The official recognition of the Turkish Republic of Northern Cyprus (TRNC) by Azerbaijan would be a very important step, TRNC's Prime Minister Faiz Sucuoğlu said Thursday.
Sucuoğlu, received by President Recep Tayyip Erdoğan as part of his first official visit to Ankara after the establishment of the new Turkish Cyprus government, said while speaking to Anadolu Agency (AA).
Emphasizing that the TRNC and Turkey are "two states, one nation," Sucuoğlu said: "This is always the case. If we include Azerbaijan, it becomes 'three states, one nation.' Hopefully, in the coming period, our contacts with our Azerbaijani brothers will increase both politically and economically. Our expectation is that Azerbaijan, with whom we come from the same roots, speak the same language and share the same religion, will recognize the Turkish Republic of Northern Cyprus."
TRNC President Ersin Tatar said recently that he hopes the cultural, economic and social ties between Turkish Cyprus and Azerbaijan will develop on all levels and be politically fruitful.
Sucuoğlu also touched upon the conflict between the Turkish and Greek sides in the Eastern Mediterranean.
He said that the active policy of President Erdoğan, especially in the Blue Homeland, has put Turkish Cyprus at ease.
"You will be strong so that no one can look at you with a side-glance. They will understand that if they slap you, they will be punched. This is where the motherland is now. We are very comfortable of this direction in the TRNC," he said.
The Blue Homeland doctrine encompasses Turkey's maritime jurisdictions in the Black, Mediterranean and Aegean Seas, as well as the country's exclusive economic zone and continental shelf in line with United Nations resolutions. It emphasizes the idea that Turkey should pay more attention to the maritime sphere, focus on marine delimitation agreements, tap into potential resources as a heavily energy-dependent country and be aware of its interests, in line with long-running Turkish foreign policy principles.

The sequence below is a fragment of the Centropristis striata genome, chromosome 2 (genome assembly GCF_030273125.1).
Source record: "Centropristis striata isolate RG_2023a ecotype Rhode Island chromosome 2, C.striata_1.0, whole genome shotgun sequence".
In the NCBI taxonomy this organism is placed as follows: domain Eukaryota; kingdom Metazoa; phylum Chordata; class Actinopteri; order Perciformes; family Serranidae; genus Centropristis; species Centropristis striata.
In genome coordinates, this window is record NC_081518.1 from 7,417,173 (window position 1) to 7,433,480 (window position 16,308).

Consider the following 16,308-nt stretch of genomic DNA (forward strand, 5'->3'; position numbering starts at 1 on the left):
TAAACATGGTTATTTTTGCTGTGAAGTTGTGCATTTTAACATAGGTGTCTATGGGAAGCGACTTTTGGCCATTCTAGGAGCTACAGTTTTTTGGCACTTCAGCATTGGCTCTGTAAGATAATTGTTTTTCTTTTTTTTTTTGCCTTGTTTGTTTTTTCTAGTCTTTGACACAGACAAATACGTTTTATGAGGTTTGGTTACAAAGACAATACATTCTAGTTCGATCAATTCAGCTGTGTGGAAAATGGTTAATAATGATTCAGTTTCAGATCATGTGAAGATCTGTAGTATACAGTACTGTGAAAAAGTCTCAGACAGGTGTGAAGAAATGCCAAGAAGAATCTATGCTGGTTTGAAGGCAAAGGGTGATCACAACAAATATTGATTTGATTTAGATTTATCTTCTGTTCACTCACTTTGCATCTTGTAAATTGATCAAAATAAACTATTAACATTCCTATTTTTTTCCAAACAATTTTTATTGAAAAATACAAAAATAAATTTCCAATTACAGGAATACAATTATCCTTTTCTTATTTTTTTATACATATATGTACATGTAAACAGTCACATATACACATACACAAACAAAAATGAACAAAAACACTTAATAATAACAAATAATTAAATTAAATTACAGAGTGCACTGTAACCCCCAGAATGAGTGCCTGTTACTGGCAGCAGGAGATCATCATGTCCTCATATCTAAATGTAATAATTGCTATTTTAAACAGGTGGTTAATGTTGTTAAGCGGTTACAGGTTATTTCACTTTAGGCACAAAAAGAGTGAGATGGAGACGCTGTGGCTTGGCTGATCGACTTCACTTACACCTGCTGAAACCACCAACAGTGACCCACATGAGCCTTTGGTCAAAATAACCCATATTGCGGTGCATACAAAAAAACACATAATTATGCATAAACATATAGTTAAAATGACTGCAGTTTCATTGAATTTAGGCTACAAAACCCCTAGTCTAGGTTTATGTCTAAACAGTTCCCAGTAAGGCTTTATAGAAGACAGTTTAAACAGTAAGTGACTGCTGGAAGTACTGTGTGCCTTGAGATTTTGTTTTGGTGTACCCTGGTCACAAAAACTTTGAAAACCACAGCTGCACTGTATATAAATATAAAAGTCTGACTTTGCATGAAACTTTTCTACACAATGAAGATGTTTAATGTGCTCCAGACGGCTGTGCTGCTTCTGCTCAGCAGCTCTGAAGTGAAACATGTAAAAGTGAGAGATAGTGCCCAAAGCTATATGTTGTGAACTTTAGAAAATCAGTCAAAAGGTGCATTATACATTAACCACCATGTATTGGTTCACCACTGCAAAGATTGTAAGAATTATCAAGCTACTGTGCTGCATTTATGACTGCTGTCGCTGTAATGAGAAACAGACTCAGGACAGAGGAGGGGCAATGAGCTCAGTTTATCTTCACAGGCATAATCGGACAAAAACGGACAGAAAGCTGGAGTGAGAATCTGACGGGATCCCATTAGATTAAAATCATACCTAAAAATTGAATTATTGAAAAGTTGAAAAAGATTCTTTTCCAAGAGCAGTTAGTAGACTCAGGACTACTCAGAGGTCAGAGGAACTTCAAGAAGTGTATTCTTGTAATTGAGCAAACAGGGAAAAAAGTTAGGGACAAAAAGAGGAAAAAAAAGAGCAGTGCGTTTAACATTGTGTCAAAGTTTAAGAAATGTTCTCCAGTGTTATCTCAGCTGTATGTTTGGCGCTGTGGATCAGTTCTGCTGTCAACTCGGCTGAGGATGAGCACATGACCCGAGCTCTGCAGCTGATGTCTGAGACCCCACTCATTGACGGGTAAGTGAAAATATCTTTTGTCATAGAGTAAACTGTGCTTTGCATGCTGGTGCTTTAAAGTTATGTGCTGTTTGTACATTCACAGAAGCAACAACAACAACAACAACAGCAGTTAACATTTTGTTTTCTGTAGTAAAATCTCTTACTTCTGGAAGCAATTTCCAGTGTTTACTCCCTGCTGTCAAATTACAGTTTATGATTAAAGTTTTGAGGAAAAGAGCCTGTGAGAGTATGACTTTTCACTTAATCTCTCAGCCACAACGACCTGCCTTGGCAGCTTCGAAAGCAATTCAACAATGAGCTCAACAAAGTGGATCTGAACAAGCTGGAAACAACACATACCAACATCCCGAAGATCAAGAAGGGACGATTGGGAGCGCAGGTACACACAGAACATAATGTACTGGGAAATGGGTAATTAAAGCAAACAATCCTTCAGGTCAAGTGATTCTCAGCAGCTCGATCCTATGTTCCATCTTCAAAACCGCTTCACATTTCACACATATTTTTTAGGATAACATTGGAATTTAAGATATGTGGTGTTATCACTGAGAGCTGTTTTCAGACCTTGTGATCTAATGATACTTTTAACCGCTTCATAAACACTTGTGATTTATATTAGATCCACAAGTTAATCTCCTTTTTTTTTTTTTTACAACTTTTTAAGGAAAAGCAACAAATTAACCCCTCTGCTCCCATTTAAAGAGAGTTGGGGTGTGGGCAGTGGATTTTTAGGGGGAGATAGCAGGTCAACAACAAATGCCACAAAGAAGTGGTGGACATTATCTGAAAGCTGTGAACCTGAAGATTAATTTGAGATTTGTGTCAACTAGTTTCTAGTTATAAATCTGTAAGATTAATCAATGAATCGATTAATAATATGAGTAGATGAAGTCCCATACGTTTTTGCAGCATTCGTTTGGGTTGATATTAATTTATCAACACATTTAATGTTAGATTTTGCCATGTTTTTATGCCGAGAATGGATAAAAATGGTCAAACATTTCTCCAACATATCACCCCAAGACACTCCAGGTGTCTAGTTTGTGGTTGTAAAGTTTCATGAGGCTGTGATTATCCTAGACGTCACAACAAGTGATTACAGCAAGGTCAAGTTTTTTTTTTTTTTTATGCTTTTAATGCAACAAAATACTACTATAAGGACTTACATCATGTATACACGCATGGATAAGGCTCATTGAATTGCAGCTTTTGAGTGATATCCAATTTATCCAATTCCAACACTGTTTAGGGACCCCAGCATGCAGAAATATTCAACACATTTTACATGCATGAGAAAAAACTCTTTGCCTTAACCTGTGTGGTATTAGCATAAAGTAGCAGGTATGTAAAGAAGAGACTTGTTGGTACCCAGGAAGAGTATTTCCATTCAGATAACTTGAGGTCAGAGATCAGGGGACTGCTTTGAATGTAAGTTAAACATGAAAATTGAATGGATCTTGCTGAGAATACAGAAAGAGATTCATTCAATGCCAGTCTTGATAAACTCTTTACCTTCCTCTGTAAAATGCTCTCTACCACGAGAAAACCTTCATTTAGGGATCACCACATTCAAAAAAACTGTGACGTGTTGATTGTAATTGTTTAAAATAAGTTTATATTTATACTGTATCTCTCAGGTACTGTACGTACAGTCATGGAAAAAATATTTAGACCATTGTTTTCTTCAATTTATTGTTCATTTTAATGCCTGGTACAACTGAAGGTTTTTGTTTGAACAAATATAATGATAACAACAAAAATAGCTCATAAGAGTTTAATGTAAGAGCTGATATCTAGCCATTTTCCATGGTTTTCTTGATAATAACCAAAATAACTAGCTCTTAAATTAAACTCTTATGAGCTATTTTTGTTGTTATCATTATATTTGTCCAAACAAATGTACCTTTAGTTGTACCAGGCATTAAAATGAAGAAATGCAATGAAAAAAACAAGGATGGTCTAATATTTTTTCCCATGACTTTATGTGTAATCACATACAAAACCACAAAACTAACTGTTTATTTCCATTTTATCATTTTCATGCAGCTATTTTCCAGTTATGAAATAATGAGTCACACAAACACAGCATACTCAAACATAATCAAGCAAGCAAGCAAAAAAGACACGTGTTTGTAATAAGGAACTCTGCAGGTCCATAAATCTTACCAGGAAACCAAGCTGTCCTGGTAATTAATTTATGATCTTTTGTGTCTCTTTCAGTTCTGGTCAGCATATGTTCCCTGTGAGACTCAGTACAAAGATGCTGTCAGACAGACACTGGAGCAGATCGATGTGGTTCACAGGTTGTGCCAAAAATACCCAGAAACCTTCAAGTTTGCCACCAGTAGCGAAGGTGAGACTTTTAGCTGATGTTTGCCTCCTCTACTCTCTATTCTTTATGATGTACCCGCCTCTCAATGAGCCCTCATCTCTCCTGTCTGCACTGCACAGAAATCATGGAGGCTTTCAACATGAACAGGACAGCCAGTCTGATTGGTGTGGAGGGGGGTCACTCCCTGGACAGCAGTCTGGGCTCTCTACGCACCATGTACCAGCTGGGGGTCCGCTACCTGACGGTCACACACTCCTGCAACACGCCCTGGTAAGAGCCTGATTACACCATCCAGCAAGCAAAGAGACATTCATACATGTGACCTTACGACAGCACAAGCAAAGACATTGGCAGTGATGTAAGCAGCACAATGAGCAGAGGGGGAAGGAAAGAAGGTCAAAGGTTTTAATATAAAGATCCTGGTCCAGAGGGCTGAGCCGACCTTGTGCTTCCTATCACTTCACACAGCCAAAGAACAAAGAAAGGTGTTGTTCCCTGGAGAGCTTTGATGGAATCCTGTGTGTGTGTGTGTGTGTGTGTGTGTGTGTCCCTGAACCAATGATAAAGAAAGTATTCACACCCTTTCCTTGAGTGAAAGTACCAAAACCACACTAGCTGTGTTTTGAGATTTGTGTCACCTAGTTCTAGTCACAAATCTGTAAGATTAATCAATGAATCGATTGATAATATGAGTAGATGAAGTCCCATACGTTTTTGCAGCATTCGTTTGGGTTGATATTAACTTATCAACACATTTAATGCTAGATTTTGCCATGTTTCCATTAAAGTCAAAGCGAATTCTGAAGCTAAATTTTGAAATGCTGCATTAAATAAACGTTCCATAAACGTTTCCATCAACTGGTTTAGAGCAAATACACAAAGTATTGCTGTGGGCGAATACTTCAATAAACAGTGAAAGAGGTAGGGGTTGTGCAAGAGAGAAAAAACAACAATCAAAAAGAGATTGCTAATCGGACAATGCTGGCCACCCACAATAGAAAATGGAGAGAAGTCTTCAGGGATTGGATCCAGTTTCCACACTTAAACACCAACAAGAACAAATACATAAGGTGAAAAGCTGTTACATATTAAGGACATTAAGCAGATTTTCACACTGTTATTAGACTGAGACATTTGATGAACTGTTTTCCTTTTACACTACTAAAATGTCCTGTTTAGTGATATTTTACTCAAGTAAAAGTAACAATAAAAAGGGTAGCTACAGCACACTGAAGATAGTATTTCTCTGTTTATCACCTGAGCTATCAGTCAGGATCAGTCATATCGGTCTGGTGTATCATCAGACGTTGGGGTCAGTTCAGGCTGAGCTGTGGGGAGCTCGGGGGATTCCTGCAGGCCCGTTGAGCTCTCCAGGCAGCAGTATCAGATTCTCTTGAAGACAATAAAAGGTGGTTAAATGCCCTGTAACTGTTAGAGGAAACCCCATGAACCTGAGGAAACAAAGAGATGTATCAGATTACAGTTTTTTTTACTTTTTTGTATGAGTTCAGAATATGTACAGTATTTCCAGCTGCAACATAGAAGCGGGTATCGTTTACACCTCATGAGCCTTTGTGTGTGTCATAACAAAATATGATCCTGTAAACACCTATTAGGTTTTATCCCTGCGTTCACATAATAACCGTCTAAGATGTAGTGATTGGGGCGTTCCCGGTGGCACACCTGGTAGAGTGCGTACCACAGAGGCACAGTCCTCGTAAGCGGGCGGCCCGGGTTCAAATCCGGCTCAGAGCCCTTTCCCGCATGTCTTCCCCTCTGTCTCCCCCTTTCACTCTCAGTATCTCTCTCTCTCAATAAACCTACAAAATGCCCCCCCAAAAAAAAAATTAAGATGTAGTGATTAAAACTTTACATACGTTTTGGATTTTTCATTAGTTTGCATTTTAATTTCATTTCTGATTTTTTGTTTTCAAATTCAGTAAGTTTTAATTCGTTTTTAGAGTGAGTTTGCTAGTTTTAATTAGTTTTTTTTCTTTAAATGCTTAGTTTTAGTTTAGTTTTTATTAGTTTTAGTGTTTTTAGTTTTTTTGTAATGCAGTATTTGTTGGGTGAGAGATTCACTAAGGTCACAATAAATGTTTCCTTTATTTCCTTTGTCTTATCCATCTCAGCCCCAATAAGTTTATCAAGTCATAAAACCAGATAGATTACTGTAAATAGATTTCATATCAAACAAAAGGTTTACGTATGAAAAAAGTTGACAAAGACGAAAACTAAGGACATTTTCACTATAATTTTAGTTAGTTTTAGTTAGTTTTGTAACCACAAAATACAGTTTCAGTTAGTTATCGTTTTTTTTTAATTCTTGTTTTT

Disputes between Turkey and Greece over maritime borders in the Eastern Mediterranean including the coasts of the island of Cyprus have led to the exchange of barbs, while some European countries – including France – have become involved on Athens' part.
Ankara has clearly indicated that it will not abandon its rights in the region in the face of Greece's maximalist claim that Athens allegedly has "full authority" in determining the maritime borders of the Greek islands, most of which are closer to the Turkish coast than to the Greek mainland.
The Eastern Mediterranean basin is estimated to contain natural gas worth $700 billion (TL 5 trillion), according to the United States Geological Survey (USGS).
Sucuoğlu also reiterated that the Turkish side advocates a two-state solution to the Cyprus issue and will no longer heed any suggestions based on a federal solution.
The island of Cyprus has been mired in a decadeslong struggle between the Turkish and Greek Cypriots, despite a series of diplomatic efforts by the U.N. to achieve a comprehensive settlement. The island has been divided since 1964 when ethnic attacks forced the Turkish Cypriots to withdraw into enclaves for their safety. In 1974, a Greek Cypriot coup aiming at Greece's annexation led to Turkey's military intervention as a guarantor power. The TRNC was founded in 1983 and currently, Turkey is the only country that officially recognizes it as a separate and independent state.
The island has seen an on-and-off peace process in recent years, including a failed 2017 initiative in Switzerland under the auspices of guarantor countries Turkey, Greece and the United Kingdom.
While Greece and the Greek Cypriot administration support a federation on Cyprus, Turkey and the TRNC insist on a two-state solution reflecting the realities on the island.
Regarding the political developments in TRNC, Sucuoğlu said: "The main issue we focus on is this; political stability, economic stability and social stability. They complete each other like a chain. First, we need to ensure political stability."
The TRNC's new coalition government won a vote of confidence in November, when Ersan Saner, the then prime minister of the TRNC, stepped down on Oct. 13.